This has been a big week! The company we founded as Click Forensics back in 2006, was acquired by Google. Click Forensics became Adometry in 2011 and has grown to become the leader in online advertising attribution. I am proud of our team and am excited for our investors. We began with a mission to ensure advertisers "get what they pay for". Our founding team and leadership worked hard to grow the company to where it is today. I'm grateful for the opportunity and appreciative to our investors, partners and employees that have worked hard over the years to build something great. More about our history here.
From the Wall St. Journal May 6th, 2014
Google wants to help advertisers get a better sense of how their online ad campaigns work collectively. So the company is acquiring Google wants to help advertisers get a better sense of how their online ad campaigns work collectively. So the company is acquiring Adometry, an Austin-Tx.-based firm that specializes in online ad attribution–i.e. the science of crediting various online ads for influencing a person to take an action, such as clicking on an ad or buying something.
Terms of the deal have not been disclosed, but Google officials said the acquisition did not have to pass through any regulatory hurdles. Adometry raised $8 million in funding in early 2013. The firm will continue to operate independently, as least for the near future, Google said.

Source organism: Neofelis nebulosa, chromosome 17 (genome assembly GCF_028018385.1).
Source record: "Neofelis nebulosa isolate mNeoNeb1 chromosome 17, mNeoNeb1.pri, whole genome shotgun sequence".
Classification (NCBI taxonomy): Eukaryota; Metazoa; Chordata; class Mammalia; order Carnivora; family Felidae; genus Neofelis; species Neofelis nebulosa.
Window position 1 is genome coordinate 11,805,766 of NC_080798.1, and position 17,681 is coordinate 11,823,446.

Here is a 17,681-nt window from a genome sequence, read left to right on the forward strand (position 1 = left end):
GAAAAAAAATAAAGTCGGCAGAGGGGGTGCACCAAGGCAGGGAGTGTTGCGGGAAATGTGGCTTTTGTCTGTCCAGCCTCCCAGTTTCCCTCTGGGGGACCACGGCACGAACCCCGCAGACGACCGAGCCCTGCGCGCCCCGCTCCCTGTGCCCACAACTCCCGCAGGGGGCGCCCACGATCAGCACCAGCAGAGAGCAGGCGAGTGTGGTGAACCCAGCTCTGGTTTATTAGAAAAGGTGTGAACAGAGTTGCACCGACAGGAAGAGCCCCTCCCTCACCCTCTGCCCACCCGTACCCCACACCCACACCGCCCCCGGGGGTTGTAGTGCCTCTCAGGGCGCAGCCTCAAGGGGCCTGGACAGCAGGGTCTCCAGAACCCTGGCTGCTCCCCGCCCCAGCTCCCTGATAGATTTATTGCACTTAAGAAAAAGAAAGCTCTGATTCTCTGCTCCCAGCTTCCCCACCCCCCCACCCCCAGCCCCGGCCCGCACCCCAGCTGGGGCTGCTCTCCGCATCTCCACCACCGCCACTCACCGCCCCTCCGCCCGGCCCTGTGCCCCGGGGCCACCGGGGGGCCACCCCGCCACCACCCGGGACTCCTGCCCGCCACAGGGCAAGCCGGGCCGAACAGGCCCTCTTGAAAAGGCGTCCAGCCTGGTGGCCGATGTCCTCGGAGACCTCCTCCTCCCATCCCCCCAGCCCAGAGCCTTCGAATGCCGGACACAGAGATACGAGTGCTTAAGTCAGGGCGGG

The deal is an ironic one for Google, given that for years, Web publishers have complained that Google search ads get too much credit. The common complaint among companies that sell online ads is that Google ads perform well because people only encounter them after searching for something specific. The argument is that a person may have encountered lots of other ads prior to deciding to search for something like “blue blazer” and then clicking on an a Target ad.
Several years ago in fact, Microsoft made a big push into solving the attribution issue, launching a business that was directly aimed at challenging what Microsoft saw as Google’s disproportionate credit for the success of online advertising at large.
Thus, you might wonder why Google would want to rock the boat. Well, for one thing, the company manages a huge display ad network, as well as an ad exchange. Google wants to capture a larger share of online advertising overall, and needs to convince brands that tactics outside of search ads can work. The company has also made better analytics a priority of late, including the Google Analytics Premium business, which helps website owners better manage their data, traffic, and ad reporting. Adometry’s tools and technology will be used to help bolster that business, Google said in a blog post.
There’s a possible side benefit to the Adometry deal that Google executives didn’t mention. Adometry has roots in online ad fraud prevention. In fact, in 2011, the online ad fraud detection firm Click Forensics acquired Adometry and assumed its name. Google has made a point of being a leader in rooting out bogus traffic, fake sites, bots and the like.
A few months ago, Google acquired Spider.io, another anti-fraud specialist. With Adometry and Spider in the fold, Google can make a claim to be making a serious investment toward protecting its advertisers.